Saturday, October 4, 2014

Olmsted Township, OH (10/4/2014)

Saturday, October 4, 2014
Our travels today took us to the Olmsted Township area, first North Olmsted.
The Olmsted Historical Society's Frostville Museum, located in the Rocky River Reservation of Cleveland's Metroparks, is a collection of 19th century buildings. Unfortunately, it appeared the inhabitants had shuttered up and headed south for the winter. Actually, the buildings are opened only during special events, which occur about once a month.
 Barton Road Church (ca. 1847)
Garden at Jenkin's Cabin
Prechtel House (ca. 1876)
Gifford General Store
Inside the general store
A short walk down the road brought us to the confluence of the East and West Branches of Rocky River:
The East and West Branches join to form the Rocky River
Liquidambar styraciflua/Sweetgum leaf
The Rocky River Reservation Nature Center:
A Cycle Aid Station
Dunkleosteus terrelli, the giant prehistoric
fish of the Devonian era sea
We hiked the Fort Hill Trail:
Lycogala epidendrum/Wolf's Milk: not a fungus but a slime mould
Acer saccharum/Sugar Maple leaf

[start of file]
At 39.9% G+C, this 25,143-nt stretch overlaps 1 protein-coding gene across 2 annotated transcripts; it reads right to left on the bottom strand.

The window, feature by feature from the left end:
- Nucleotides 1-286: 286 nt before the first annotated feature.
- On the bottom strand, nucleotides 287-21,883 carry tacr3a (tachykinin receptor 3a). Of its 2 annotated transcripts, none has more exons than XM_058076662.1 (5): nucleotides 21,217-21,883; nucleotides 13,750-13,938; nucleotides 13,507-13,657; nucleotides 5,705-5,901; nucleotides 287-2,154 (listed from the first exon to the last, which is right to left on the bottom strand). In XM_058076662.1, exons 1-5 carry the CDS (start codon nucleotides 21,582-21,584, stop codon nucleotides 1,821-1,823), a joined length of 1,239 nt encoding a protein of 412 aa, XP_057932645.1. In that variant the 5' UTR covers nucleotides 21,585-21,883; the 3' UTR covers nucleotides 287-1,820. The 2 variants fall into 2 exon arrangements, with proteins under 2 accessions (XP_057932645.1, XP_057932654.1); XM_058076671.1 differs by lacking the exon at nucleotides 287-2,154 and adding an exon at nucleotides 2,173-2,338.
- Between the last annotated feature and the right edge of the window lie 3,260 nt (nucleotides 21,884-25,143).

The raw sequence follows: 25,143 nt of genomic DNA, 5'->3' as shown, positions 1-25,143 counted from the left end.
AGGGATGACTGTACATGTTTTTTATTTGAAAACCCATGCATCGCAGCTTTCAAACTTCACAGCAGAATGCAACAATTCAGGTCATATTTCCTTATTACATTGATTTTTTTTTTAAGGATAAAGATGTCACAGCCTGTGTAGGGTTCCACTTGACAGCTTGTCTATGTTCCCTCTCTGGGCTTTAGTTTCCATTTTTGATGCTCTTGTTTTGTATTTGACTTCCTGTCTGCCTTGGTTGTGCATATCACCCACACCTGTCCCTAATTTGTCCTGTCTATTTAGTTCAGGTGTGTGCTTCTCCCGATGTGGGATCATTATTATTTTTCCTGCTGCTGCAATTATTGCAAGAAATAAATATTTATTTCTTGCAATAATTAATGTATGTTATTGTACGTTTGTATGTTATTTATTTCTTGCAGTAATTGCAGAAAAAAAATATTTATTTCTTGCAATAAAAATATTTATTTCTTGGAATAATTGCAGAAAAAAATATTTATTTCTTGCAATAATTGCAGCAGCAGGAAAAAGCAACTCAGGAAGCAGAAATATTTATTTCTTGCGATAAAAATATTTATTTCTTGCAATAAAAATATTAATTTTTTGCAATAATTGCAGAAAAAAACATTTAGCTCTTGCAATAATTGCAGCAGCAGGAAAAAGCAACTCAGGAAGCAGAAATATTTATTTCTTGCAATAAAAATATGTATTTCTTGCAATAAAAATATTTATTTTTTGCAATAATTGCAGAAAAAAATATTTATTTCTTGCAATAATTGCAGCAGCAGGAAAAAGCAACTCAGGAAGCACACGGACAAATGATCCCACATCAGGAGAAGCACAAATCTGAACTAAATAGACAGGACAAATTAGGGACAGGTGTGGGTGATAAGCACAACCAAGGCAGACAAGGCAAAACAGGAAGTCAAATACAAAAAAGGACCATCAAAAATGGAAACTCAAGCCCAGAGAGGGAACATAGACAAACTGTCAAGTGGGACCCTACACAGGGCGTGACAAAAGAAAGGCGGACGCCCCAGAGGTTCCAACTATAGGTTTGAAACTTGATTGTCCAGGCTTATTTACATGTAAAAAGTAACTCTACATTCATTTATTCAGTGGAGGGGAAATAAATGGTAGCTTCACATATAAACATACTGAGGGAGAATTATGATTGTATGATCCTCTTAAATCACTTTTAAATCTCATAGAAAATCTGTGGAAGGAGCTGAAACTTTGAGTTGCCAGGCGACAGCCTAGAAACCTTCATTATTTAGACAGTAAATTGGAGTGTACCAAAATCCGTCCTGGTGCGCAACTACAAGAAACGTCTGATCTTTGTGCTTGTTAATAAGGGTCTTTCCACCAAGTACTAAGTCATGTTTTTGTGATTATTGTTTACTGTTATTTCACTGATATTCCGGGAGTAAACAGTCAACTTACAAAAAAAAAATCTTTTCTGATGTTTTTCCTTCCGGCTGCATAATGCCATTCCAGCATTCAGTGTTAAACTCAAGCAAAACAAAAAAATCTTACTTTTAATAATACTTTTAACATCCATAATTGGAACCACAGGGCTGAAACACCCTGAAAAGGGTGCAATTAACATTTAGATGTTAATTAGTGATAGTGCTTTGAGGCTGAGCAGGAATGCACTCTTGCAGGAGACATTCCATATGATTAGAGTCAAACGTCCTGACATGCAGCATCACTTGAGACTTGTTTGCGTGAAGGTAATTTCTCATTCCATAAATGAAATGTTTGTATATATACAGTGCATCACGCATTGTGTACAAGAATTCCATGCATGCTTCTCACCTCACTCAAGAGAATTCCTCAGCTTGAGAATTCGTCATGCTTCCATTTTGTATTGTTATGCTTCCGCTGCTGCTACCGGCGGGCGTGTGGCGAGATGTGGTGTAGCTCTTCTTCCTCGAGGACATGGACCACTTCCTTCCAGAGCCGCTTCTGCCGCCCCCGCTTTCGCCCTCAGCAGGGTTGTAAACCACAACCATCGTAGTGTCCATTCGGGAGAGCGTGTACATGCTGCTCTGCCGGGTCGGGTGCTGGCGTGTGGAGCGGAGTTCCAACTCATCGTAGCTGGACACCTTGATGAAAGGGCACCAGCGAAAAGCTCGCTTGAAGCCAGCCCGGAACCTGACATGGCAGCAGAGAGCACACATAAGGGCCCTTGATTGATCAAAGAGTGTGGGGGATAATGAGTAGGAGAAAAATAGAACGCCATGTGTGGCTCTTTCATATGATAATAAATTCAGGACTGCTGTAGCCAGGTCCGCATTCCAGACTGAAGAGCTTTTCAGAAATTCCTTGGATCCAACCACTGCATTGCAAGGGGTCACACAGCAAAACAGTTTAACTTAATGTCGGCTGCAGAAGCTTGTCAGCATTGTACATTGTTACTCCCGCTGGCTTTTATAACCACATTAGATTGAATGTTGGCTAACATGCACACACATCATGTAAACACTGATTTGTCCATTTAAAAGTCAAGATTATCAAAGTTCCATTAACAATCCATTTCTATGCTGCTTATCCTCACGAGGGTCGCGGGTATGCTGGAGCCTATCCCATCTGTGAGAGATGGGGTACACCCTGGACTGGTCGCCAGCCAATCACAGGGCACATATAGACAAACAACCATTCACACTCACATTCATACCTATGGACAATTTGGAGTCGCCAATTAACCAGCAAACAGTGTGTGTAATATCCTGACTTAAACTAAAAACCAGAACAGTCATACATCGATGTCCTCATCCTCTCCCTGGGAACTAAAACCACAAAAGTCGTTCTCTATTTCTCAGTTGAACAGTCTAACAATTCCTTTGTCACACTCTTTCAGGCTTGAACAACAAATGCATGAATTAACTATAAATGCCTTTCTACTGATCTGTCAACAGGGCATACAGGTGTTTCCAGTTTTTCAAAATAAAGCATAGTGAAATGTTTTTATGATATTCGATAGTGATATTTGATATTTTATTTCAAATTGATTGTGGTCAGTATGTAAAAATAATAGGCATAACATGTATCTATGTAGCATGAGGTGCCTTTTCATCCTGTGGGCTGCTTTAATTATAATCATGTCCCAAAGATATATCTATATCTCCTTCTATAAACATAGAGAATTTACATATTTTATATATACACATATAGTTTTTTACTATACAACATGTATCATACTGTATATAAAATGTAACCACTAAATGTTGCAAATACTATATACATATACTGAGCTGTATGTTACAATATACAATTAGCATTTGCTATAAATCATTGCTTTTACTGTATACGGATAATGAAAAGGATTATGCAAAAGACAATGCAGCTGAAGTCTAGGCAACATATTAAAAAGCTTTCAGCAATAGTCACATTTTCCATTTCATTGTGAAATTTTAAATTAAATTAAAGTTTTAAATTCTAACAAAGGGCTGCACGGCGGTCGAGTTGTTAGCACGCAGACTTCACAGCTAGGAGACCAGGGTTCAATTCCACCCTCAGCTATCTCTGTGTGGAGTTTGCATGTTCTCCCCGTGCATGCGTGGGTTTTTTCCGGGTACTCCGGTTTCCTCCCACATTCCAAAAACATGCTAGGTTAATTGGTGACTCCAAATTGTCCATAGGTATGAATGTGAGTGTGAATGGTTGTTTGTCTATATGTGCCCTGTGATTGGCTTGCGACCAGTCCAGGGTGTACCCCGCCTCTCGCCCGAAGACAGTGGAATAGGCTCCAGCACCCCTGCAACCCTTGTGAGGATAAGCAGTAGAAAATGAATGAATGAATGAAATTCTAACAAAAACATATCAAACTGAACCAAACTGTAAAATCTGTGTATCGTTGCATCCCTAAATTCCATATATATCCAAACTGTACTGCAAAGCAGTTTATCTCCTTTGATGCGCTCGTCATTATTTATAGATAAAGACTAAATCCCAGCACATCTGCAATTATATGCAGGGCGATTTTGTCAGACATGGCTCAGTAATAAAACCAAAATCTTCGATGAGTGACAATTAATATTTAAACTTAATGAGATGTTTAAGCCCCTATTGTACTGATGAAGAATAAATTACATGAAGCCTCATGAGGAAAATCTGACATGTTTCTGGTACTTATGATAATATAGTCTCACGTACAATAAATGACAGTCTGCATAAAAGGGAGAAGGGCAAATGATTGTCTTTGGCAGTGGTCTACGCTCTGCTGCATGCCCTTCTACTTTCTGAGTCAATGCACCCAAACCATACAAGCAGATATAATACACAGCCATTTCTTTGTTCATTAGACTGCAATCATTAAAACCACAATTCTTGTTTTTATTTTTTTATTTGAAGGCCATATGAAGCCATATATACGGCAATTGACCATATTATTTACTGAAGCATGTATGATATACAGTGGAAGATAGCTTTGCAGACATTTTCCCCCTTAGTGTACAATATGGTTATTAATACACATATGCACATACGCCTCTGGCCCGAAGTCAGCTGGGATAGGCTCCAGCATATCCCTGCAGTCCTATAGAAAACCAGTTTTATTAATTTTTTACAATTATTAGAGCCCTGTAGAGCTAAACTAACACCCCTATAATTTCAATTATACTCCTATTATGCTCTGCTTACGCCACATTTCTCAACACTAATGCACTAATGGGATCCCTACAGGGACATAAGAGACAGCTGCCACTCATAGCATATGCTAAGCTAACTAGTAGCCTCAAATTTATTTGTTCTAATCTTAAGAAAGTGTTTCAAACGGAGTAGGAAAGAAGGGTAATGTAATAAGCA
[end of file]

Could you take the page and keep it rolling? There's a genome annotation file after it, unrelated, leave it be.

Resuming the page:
Angling off to the left is part of the ancient
earthworks, perhaps used for meditation due
to its location surrounded by water on two sides
Looking down at Arrowhead Island
135 steps to reach the earthworks
We still had time, so hiked the Mount Pleasant Trail:
Raccoon-proof waste bins with hidden latches
(but not bear-proof!)
A tree trunk with a window
This turned out to be our leaf hike:
Quercus rubra/Northern Red Oak leaf
Sassafras leaf
Quercus alba/White Oak leaf
Fomitopsis pinicola/Red banded Polypore
Leaves on a pond near the Nature Center
Lawrence Grist Mill (1832) ruins
Berea Falls
Next is Olmsted Falls, OH, and the Grand Pacific Junction.
Berea Train Depot (early 1900s)
1927 Vulcan Steam Engine No. 100 and caboose
and 1880s flat storefronts
There must be waterfalls in Olmsted Falls. We found the Dan Waugh Nature Trail and a jewelweed plant to pop some seeds.
Charles A Harding Memorial Covered Bridge (1998)
built by Amish craftsmen
We saw signs pointing towards the Community Center and the Library, but no falls. Saw a tiny map that showed us some waterfalls.
Waterfalls on Plum Creek
Turns out these waterfalls were on Plum Creek, and there were mill ruins in the area. We still have to find Olmsted Falls!
But it was time to go to Olmsted Township, to the Donauschwaben German Cultural Center, for a clambake. I was looking forward to seeing the inside of the Donauschwaben center, but the clambake, sponsored by the Olmsted Fire Fighters, was held on the grounds of the center.
A lot of food
A clambake in the Cleveland area seems odd, so why is Northeast Ohio the fall clambake capital of the U.S.? It may be in part that the Western Reserve of Connecticut land here was given to veterans of the Revolutionary War, who came from that state and maintained their taste for clams. Later politicians would use clambakes to woo constituents before elections.
We'll be back to Olmsted, OH!

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